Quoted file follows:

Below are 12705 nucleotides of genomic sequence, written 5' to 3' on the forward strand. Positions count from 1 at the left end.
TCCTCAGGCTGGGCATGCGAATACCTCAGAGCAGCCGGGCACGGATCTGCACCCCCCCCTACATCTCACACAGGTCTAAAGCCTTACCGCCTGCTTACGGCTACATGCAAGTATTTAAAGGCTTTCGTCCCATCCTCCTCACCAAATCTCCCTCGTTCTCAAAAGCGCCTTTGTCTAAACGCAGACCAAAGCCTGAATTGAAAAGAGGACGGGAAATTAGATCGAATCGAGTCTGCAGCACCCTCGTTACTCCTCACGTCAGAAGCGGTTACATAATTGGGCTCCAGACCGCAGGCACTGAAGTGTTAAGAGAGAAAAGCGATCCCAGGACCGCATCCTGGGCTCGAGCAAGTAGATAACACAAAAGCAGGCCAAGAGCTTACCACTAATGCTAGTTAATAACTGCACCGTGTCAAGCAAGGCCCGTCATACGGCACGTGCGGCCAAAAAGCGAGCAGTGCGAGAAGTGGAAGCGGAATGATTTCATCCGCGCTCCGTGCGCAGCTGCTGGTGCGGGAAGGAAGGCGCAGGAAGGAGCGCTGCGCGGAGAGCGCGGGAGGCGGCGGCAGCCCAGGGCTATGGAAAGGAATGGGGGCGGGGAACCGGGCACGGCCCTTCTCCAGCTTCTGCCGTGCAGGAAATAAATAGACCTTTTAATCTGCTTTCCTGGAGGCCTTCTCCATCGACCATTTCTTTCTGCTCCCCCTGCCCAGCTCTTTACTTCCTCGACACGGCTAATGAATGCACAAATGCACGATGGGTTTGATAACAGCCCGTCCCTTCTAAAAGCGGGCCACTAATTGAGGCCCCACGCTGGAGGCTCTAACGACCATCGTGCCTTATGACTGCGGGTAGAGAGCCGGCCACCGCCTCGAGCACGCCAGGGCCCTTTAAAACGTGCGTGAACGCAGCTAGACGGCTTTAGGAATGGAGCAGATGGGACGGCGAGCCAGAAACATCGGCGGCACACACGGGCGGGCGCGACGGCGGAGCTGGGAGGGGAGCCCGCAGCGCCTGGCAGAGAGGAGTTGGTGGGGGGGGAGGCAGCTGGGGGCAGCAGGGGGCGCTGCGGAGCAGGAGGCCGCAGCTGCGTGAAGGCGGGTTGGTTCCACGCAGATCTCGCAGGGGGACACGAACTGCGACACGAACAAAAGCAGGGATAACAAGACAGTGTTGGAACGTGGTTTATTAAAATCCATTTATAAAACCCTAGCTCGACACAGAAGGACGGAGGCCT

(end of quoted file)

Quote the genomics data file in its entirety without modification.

Below are 12705 nucleotides of genomic sequence, written 5' to 3' on the forward strand. Positions count from 1 at the left end.
TCCTCAGGCTGGGCATGCGAATACCTCAGAGCAGCCGGGCACGGATCTGCACCCCCCCCTACATCTCACACAGGTCTAAAGCCTTACCGCCTGCTTACGGCTACATGCAAGTATTTAAAGGCTTTCGTCCCATCCTCCTCACCAAATCTCCCTCGTTCTCAAAAGCGCCTTTGTCTAAACGCAGACCAAAGCCTGAATTGAAAAGAGGACGGGAAATTAGATCGAATCGAGTCTGCAGCACCCTCGTTACTCCTCACGTCAGAAGCGGTTACATAATTGGGCTCCAGACCGCAGGCACTGAAGTGTTAAGAGAGAAAAGCGATCCCAGGACCGCATCCTGGGCTCGAGCAAGTAGATAACACAAAAGCAGGCCAAGAGCTTACCACTAATGCTAGTTAATAACTGCACCGTGTCAAGCAAGGCCCGTCATACGGCACGTGCGGCCAAAAAGCGAGCAGTGCGAGAAGTGGAAGCGGAATGATTTCATCCGCGCTCCGTGCGCAGCTGCTGGTGCGGGAAGGAAGGCGCAGGAAGGAGCGCTGCGCGGAGAGCGCGGGAGGCGGCGGCAGCCCAGGGCTATGGAAAGGAATGGGGGCGGGGAACCGGGCACGGCCCTTCTCCAGCTTCTGCCGTGCAGGAAATAAATAGACCTTTTAATCTGCTTTCCTGGAGGCCTTCTCCATCGACCATTTCTTTCTGCTCCCCCTGCCCAGCTCTTTACTTCCTCGACACGGCTAATGAATGCACAAATGCACGATGGGTTTGATAACAGCCCGTCCCTTCTAAAAGCGGGCCACTAATTGAGGCCCCACGCTGGAGGCTCTAACGACCATCGTGCCTTATGACTGCGGGTAGAGAGCCGGCCACCGCCTCGAGCACGCCAGGGCCCTTTAAAACGTGCGTGAACGCAGCTAGACGGCTTTAGGAATGGAGCAGATGGGACGGCGAGCCAGAAACATCGGCGGCACACACGGGCGGGCGCGACGGCGGAGCTGGGAGGGGAGCCCGCAGCGCCTGGCAGAGAGGAGTTGGTGGGGGGGGAGGCAGCTGGGGGCAGCAGGGGGCGCTGCGGAGCAGGAGGCCGCAGCTGCGTGAAGGCGGGTTGGTTCCACGCAGATCTCGCAGGGGGACACGAACTGCGACACGAACAAAAGCAGGGATAACAAGACAGTGTTGGAACGTGGTTTATTAAAATCCATTTATAAAACCCTAGCTCGACACAGAAGGACGGAGGCCT